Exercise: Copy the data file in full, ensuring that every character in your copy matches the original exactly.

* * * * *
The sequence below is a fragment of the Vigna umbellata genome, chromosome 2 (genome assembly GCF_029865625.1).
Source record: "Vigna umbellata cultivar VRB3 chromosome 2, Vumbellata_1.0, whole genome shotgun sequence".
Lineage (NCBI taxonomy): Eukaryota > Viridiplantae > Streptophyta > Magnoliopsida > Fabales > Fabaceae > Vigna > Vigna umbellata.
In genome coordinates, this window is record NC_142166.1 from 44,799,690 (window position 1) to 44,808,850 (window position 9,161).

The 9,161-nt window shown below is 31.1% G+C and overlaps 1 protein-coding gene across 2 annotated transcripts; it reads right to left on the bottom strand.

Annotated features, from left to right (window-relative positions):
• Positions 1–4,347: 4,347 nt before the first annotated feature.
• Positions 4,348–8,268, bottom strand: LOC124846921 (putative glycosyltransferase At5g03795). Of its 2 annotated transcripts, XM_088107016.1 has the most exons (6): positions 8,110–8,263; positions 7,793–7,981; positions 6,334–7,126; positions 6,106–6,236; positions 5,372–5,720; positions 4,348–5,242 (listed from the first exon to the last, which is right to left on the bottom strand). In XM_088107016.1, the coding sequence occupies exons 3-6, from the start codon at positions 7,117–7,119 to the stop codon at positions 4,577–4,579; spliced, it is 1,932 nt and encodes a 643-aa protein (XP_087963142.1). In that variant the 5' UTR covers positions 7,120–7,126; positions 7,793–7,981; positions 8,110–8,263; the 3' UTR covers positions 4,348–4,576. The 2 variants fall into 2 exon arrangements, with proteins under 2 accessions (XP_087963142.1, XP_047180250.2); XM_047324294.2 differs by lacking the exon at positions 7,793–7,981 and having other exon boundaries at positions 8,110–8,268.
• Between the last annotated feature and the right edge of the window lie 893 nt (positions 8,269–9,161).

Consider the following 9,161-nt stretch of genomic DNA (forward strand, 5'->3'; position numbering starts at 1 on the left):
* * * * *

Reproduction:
The sequence below is a fragment of the Vigna umbellata genome, chromosome 2 (genome assembly GCF_029865625.1).
Source record: "Vigna umbellata cultivar VRB3 chromosome 2, Vumbellata_1.0, whole genome shotgun sequence".
Lineage (NCBI taxonomy): Eukaryota > Viridiplantae > Streptophyta > Magnoliopsida > Fabales > Fabaceae > Vigna > Vigna umbellata.
In genome coordinates, this window is record NC_142166.1 from 44,799,690 (window position 1) to 44,808,850 (window position 9,161).

The 9,161-nt window shown below is 31.1% G+C and overlaps 1 protein-coding gene across 2 annotated transcripts; it reads right to left on the bottom strand.

Annotated features, from left to right (window-relative positions):
• Positions 1–4,347: 4,347 nt before the first annotated feature.
• Positions 4,348–8,268, bottom strand: LOC124846921 (putative glycosyltransferase At5g03795). Of its 2 annotated transcripts, XM_088107016.1 has the most exons (6): positions 8,110–8,263; positions 7,793–7,981; positions 6,334–7,126; positions 6,106–6,236; positions 5,372–5,720; positions 4,348–5,242 (listed from the first exon to the last, which is right to left on the bottom strand). In XM_088107016.1, the coding sequence occupies exons 3-6, from the start codon at positions 7,117–7,119 to the stop codon at positions 4,577–4,579; spliced, it is 1,932 nt and encodes a 643-aa protein (XP_087963142.1). In that variant the 5' UTR covers positions 7,120–7,126; positions 7,793–7,981; positions 8,110–8,263; the 3' UTR covers positions 4,348–4,576. The 2 variants fall into 2 exon arrangements, with proteins under 2 accessions (XP_087963142.1, XP_047180250.2); XM_047324294.2 differs by lacking the exon at positions 7,793–7,981 and having other exon boundaries at positions 8,110–8,268.
• Between the last annotated feature and the right edge of the window lie 893 nt (positions 8,269–9,161).

Consider the following 9,161-nt stretch of genomic DNA (forward strand, 5'->3'; position numbering starts at 1 on the left):